Primary hyperoxaluria type 1 (PH1) is an inherited metabolic disease that culminates in ESRF. Pre-emptive liver transplantation (pLTx) treats the metabolic defect and avoids the need for kidney transplantation (KTx). An institutional experience of pediatric PH1 LTx is reported and compared to the literature. Between 2004 and 2015, eight children underwent pLTx for PH1. Three underwent pLTx with a median GFR of 40 (30-46) mL/min/1.73 m(2) and five underwent sequential combined liver-kidney transplantation (cLKTx); all were on RRT at the time of cLKTx...
June 2016: Pediatric Transplantation
K F Akl, J H Albaramki, I Hazza, R Haddidi, S H Saleh, R Haddad, S Ajarmeh, R S Al-Assaf, E Al-Qadi
Objective: The purpose of this study was to find out the aetiology of end-stage renal failure (ESRF) in children in Jordan. Subjects and Methods: This was a multicentre retrospective study at five participating hospitals. Data collection included medical record review for age, gender, aetiology of ESRF, modality of renal replacement therapy (RRT) and outcome. End-stage renal failure was defined as estimated glomerular filtration rate < 15 mL/min/1.73m(2). Results: There were 275 children with ESRF: 131males and 144 females...
May 11, 2015: West Indian Medical Journal
Pardis Nematollahi, Fereshteh Mohammadizadeh
Inborn errors of metabolism cause increase of metabolites in serum and their deposition in various organs including bone marrow. Primary hyperoxaluria (PH) is a rare inborn error in the pathway of glyoxylate metabolism which causes excessive oxalate production. The disease is characterized by widespread deposition of calcium oxalate (oxalosis) in multiple organs. Urinary tract including renal parenchyma is the initial site of deposition followed by extrarenal organs such as bone marrow. This case report introduces a 54-year-old woman with end stage renal disease presenting with debilitating fatigue and pancytopenia...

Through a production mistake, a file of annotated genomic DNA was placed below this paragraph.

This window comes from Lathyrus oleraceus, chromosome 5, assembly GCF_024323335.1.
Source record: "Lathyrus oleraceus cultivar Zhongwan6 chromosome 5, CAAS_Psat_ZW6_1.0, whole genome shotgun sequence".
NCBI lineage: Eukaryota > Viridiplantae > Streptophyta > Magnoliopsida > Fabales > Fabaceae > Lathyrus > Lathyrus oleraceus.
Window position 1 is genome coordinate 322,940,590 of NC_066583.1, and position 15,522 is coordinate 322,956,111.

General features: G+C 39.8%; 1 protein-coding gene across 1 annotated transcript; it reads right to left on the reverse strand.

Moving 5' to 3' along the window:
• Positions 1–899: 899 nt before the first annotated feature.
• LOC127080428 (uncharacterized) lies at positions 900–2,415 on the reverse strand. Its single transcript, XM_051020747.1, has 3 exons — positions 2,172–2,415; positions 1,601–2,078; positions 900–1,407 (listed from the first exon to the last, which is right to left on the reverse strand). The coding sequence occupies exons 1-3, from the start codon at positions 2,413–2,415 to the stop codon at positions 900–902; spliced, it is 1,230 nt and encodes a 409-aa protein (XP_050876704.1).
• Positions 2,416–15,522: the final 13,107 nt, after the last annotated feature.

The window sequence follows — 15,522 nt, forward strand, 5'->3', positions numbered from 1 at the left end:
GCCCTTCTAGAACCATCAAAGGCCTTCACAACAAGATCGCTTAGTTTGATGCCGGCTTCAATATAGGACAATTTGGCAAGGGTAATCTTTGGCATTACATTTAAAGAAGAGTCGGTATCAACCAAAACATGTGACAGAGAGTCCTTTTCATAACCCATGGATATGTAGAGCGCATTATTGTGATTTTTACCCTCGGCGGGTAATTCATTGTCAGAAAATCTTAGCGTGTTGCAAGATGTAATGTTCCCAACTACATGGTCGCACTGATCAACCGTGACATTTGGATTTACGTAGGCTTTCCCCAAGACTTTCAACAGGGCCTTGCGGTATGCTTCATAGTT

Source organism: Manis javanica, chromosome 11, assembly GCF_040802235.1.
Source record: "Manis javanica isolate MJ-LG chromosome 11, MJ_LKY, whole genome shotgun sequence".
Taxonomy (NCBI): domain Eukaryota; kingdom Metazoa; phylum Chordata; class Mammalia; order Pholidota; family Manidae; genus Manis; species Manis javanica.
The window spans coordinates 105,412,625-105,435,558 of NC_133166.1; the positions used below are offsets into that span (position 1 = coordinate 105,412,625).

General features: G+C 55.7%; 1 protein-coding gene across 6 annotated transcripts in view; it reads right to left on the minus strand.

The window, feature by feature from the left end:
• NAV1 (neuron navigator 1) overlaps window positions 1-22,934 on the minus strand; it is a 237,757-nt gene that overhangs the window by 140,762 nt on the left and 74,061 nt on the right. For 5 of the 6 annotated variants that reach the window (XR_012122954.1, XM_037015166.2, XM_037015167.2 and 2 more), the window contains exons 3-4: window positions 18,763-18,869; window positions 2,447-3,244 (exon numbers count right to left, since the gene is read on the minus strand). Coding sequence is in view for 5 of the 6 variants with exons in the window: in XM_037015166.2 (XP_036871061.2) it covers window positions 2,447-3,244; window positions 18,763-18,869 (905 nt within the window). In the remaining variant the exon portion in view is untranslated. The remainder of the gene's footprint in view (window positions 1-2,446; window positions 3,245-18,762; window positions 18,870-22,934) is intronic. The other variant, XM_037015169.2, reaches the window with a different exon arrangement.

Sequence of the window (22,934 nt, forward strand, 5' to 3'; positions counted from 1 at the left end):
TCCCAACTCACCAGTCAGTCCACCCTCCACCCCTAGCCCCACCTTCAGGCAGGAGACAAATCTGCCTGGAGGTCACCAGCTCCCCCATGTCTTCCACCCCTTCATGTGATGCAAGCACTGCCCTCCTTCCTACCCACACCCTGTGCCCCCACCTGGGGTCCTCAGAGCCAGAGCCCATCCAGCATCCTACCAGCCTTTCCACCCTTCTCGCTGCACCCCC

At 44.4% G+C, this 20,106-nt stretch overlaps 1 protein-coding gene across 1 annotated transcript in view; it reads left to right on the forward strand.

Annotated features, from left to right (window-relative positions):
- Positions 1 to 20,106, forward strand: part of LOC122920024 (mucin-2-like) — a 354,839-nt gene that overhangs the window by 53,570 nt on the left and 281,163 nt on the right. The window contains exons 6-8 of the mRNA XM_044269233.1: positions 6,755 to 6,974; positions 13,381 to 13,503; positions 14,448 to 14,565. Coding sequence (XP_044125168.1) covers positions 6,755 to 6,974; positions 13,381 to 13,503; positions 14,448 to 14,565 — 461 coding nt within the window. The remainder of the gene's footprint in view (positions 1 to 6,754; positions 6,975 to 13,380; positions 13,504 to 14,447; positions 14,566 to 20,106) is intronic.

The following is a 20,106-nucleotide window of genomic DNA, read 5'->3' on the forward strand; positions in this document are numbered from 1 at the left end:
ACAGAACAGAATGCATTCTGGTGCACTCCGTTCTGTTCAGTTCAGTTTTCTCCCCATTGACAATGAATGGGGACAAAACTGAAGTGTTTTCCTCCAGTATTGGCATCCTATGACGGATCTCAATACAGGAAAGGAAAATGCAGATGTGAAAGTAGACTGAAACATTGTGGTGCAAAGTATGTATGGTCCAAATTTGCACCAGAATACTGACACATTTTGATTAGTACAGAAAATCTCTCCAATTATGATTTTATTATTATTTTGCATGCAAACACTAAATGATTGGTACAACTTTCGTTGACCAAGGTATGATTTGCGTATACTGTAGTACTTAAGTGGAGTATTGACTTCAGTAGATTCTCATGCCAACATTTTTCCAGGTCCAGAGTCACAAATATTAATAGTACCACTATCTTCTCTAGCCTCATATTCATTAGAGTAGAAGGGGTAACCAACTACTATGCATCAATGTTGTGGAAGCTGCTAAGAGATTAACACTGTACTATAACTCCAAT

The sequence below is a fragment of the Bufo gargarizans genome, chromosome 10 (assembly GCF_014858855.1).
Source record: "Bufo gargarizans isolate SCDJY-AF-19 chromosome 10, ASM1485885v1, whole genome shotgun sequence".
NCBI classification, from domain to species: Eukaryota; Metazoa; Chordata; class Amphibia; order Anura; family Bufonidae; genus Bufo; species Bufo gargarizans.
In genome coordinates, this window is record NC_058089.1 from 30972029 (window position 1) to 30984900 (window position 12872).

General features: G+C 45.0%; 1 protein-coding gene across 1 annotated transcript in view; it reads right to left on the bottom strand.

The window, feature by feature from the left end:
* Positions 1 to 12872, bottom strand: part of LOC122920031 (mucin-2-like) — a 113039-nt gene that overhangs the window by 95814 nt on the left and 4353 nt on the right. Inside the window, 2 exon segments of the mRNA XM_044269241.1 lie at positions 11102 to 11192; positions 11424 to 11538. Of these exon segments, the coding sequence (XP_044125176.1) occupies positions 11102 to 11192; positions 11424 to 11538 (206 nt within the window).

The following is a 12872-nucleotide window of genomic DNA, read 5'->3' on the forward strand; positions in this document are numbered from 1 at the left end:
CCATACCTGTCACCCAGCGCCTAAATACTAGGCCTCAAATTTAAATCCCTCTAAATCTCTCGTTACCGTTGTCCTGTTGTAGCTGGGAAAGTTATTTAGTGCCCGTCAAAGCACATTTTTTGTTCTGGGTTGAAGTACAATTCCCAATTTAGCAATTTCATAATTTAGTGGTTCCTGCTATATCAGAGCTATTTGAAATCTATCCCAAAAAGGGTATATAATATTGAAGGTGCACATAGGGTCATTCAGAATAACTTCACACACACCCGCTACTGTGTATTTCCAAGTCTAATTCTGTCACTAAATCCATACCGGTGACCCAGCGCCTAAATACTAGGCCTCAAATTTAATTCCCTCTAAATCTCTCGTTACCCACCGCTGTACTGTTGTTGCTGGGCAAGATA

2015: Case Reports in Hematology
Guillaume Bollée, Pierre Cochat, Michel Daudon
PURPOSE OF REVIEW: To provide transplant physicians with a summary of the pathogenesis and diagnosis of adenine phosphoribosyl transferase (APRT) deficiency and primary hyperoxaluria and, focussed on kidney transplantation, and to discuss interventions aimed at preventing and treating the recurrence of crystalline nephropathy in renal transplant recipients. SOURCE OF INFORMATION: Pubmed literature search. SETTING: Primary hyperoxaluria and APRT deficiency are rare inborn errors of human metabolism...
2015: Canadian Journal of Kidney Health and Disease